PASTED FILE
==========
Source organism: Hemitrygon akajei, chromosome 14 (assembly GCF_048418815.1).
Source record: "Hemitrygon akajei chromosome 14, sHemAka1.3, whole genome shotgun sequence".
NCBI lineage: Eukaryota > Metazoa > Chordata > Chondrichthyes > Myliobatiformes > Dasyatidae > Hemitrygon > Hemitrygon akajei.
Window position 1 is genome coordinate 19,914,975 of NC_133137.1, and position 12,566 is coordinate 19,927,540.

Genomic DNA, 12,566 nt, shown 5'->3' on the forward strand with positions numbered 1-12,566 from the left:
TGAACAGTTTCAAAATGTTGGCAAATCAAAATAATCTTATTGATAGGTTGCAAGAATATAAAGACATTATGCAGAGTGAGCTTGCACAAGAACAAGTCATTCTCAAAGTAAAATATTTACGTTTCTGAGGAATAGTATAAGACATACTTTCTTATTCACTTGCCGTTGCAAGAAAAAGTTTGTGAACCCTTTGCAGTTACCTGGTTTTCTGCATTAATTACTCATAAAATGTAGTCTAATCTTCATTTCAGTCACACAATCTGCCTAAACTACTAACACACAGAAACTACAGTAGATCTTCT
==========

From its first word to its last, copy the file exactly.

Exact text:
Source organism: Hemitrygon akajei, chromosome 14 (assembly GCF_048418815.1).
Source record: "Hemitrygon akajei chromosome 14, sHemAka1.3, whole genome shotgun sequence".
NCBI lineage: Eukaryota > Metazoa > Chordata > Chondrichthyes > Myliobatiformes > Dasyatidae > Hemitrygon > Hemitrygon akajei.
Window position 1 is genome coordinate 19,914,975 of NC_133137.1, and position 12,566 is coordinate 19,927,540.

Genomic DNA, 12,566 nt, shown 5'->3' on the forward strand with positions numbered 1-12,566 from the left:
TGAACAGTTTCAAAATGTTGGCAAATCAAAATAATCTTATTGATAGGTTGCAAGAATATAAAGACATTATGCAGAGTGAGCTTGCACAAGAACAAGTCATTCTCAAAGTAAAATATTTACGTTTCTGAGGAATAGTATAAGACATACTTTCTTATTCACTTGCCGTTGCAAGAAAAAGTTTGTGAACCCTTTGCAGTTACCTGGTTTTCTGCATTAATTACTCATAAAATGTAGTCTAATCTTCATTTCAGTCACACAATCTGCCTAAACTACTAACACACAGAAACTACAGTAGATCTTCT